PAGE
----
Start your indoor journey with one of two introductory videos in the 158-seat theater with wheelchair-accessible seats and open captioning. Then, join a ranger for a program or explore the many hands-on exhibits in the Center, operated by the USDA Forest Service since 1998.
The self-guided exhibit hall’s centerpiece is the two-story diorama of the portage of the Missouri River’s five great falls. Test your strength pulling a boat against the Missouri’s current. Enhance your journey with a 30-minute audio tour available in English, Spanish, French, German, and Japanese. Or choose the optional 45-minute audio of actors portraying William Clark and George Shannon reminiscing 20 years after the expedition – available in English only.
The ultimate information source on the area’s importance in the Lewis and Clark story, the Interpretive Center also offers a Junior Explorer program and Lewis’ Lookout scavenger hunt. The Center offers a grades K-12 education program October-May, by reservation.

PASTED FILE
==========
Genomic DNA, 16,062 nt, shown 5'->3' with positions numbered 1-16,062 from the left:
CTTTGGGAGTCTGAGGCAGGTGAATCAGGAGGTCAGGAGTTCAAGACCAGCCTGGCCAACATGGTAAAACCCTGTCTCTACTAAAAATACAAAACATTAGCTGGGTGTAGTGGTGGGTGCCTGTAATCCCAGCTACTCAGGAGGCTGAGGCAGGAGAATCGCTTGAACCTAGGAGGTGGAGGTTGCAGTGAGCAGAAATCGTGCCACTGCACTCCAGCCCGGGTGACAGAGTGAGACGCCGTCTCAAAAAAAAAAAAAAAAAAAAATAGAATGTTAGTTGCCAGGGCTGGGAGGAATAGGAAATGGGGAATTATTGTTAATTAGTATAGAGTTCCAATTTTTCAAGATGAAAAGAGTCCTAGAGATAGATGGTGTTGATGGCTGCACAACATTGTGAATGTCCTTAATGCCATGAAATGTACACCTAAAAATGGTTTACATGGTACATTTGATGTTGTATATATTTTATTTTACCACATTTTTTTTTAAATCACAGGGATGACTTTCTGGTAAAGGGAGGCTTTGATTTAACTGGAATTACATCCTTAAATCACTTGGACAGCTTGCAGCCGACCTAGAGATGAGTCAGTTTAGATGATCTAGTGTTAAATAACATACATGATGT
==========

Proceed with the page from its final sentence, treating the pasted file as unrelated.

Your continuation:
The Interpretive Center chronicles the journey of Lewis and Clark, as well as the important experiences with Plains and Northwest Indians. Learn details of the plants and animals that expedition members documented. Feel the Expedition’s disappointment at the impossibility of a Northwest Passage water route.
Venture outdoors with a ranger, or explore trails on your own. Several are wheelchair accessible. Enjoy scenic overlooks and native landscaping. Signs along the trails focus on important roles landscape and wildlife played in the Lewis and Clark Expedition’s time in Montana. Take a trail to neighboring Giant Springs State Park, site of another historic landmark along the Lewis and Clark Trail (fees apply).
Before you leave, buy a memento in the Portage Cache store operated by the Lewis and Clark Foundation.